By 1674 Father Fenelon had been in New France for 7 years and accomplished much. However 1674 turned out to be the end of his Canadian adventures. The Governor-General of New France Buade Louis Frontenac (1622-1698) and Francois-Marie Perrot (1644-1691) Governor of Montreal were both competitors in the fur trade and used their authority to further these enterprises. Frontenac had Perrot arrested under rather dubious circumstances and charged with defying the authority of the Governor-General.

Portrait of Buade de Frontenac - artist unknown.

Portrait of Buade de Frontenac – artist unknown.

Father Fenelon incurred Governor Frontenac’s displeasure by his opposition to the arrest of Perrot. To further inflame matters on 25 March 1674 Father Fenelon spoke out from the pulpit in criticism of Frontenac’s actions and he too was arrested. Despite the great pressure that Frontenac brought to bear on the members of the Conseil Souverain they finally concluded that the issues involved were beyond their jurisdiction; they ordered that the cases should be referred to the King and that Perrot and the Abbé Fénelon should be sent to France to answer the charges laid against them.

His fellow clerics distanced themselves from him and Frontenac called for his expulsion. Frontenac took a very high and mighty attitude and requested the Sulpician Superior to expel Father Fénelon from the Society.

On arriving in France Perrot was shut up in the Bastille for some time and then sent back to his governor’s duties at Montreal. King Louis XIV (1638-1715) concluded that all concerned had been at fault, especially Frontenac who was severely censured for his actions and his attitude towards Father Fenelon. Frontenac returned to his duties as Governor with his authority curbed, limited to military matters and supervising but not interfering with officials.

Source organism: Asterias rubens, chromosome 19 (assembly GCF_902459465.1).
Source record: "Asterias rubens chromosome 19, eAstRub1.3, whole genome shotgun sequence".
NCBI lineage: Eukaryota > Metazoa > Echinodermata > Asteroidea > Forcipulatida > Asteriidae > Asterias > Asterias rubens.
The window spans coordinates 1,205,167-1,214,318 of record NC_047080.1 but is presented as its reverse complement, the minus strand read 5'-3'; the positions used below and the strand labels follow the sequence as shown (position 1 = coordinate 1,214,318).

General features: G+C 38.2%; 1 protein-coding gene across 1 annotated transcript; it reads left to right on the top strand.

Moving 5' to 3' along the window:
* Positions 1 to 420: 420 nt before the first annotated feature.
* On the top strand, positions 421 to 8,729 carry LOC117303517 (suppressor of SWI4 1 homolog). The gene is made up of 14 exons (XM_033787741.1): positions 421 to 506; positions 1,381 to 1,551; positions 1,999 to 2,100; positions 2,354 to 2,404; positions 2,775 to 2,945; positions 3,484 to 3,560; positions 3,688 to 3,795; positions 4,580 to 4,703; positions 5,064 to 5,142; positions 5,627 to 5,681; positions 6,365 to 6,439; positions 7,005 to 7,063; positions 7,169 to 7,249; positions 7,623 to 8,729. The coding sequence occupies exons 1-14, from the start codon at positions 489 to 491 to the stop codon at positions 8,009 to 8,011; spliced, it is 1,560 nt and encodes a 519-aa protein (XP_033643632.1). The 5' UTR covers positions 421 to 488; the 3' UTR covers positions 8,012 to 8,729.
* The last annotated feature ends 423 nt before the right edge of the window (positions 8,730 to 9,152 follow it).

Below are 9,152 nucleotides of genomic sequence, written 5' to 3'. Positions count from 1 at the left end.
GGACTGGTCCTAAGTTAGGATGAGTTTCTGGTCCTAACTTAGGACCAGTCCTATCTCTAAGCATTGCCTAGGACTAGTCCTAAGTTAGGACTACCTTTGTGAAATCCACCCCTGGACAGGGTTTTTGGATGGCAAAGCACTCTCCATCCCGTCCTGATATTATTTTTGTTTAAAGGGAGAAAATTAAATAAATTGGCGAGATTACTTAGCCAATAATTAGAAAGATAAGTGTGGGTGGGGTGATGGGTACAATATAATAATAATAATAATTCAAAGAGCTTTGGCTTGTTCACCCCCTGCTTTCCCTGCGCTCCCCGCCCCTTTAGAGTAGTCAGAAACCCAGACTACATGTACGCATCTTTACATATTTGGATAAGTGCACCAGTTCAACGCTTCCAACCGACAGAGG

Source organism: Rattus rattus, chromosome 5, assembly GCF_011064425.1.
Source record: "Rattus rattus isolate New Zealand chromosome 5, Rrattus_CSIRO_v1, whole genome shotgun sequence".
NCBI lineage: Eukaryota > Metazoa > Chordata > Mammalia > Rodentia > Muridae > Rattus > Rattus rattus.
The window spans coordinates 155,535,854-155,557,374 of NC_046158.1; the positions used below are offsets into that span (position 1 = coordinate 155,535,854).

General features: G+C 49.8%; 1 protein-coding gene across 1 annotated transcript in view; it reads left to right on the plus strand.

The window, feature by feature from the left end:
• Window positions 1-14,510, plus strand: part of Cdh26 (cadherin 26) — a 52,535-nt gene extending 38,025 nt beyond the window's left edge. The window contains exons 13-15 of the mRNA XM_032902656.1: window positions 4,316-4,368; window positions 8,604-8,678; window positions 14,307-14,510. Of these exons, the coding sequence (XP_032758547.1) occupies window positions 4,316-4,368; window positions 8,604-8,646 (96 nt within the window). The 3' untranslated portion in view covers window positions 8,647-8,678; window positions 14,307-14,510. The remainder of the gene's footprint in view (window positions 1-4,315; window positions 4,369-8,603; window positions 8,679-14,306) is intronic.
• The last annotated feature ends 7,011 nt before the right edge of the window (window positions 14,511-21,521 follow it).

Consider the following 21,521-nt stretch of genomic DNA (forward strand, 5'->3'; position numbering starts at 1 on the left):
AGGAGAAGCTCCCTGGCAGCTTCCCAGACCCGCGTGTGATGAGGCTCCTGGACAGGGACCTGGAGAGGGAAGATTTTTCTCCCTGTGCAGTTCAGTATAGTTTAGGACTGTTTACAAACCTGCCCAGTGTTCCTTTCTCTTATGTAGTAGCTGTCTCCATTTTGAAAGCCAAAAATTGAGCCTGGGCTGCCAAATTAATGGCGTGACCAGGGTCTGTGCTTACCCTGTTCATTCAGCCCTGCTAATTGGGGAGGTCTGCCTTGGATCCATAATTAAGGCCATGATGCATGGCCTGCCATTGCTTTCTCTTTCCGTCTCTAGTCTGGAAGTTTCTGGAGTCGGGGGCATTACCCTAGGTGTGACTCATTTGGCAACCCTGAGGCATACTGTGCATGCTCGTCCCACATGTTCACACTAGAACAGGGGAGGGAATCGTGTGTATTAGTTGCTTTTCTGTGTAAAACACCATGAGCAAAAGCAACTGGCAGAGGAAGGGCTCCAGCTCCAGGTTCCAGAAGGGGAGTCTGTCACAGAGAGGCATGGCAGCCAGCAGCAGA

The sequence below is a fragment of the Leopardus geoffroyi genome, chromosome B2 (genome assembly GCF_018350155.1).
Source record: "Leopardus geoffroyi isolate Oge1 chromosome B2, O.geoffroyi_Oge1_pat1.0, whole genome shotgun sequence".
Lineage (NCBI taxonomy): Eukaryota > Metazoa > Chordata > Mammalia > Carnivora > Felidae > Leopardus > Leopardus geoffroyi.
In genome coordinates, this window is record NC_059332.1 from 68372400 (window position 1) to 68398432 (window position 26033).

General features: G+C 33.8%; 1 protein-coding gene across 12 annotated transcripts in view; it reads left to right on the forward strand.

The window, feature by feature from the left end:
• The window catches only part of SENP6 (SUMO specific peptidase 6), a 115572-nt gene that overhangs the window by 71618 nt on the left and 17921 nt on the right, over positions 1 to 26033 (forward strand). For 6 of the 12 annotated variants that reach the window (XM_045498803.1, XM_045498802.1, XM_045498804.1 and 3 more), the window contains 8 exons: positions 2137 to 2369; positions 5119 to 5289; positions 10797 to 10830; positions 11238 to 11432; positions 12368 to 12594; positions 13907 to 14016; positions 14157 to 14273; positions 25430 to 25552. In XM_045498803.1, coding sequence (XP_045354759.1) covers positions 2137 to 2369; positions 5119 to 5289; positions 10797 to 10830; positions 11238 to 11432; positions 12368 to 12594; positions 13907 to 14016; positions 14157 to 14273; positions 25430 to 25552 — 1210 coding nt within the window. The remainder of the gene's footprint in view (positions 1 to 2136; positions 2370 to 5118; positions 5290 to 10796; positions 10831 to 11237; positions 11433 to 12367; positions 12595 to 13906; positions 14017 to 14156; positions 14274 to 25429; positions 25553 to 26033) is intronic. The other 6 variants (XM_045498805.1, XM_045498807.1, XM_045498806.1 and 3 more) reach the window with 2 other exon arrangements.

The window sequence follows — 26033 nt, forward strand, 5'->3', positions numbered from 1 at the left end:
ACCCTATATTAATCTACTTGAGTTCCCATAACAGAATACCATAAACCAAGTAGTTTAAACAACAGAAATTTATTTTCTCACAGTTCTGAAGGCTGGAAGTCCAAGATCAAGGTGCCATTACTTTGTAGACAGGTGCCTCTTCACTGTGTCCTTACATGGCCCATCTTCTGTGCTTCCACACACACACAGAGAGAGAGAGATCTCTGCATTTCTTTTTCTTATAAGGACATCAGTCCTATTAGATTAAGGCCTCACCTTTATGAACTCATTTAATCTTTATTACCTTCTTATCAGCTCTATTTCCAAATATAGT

As for Father Fénelon, he did not escape unscathed he was reprimanded by his religious superior Bretonvilliers for interfering in worldly matters, just as he had been in Montreal. He was forbidden to return to Canada. He withdrew from the Society of Saint-Sulpice and died at 38 years of age in 1679. Not even a trace remains of the mission he founded at Kente.

While his time in Canada was short his footprints can be found today as his name lingers on as follows:

  • Father Fénelon Catholic School Pickering, Ontario, named after an educator who gave up a life of wealth and comfort to become a priest and missionary.
  • Fenelon Boulevard in Dorval, Quebec
  • Ontario Provincial Heritage plaque
  • Frenchman’s Bay

His half-brother the celebrated Archbishop of Cambrai ran afoul of both the King and the Pope for his writings and controversial views. He was confined within the boundaries of the Archdiocese of Cambrai in his later years and died 7 January 1715 at 64 years of age.

Sources: W. Stewart WALLACE, ed., The Encyclopedia of Canada, Vol. II, Toronto, University Associates of Canada, 1948, 411p., p. 327; Historical document “Salignac de La Mothe-Fenelon by Jean de Chanleiac; Dictionary of Canadian Biography, Catholic Encyclopedia and miscellaneous websites.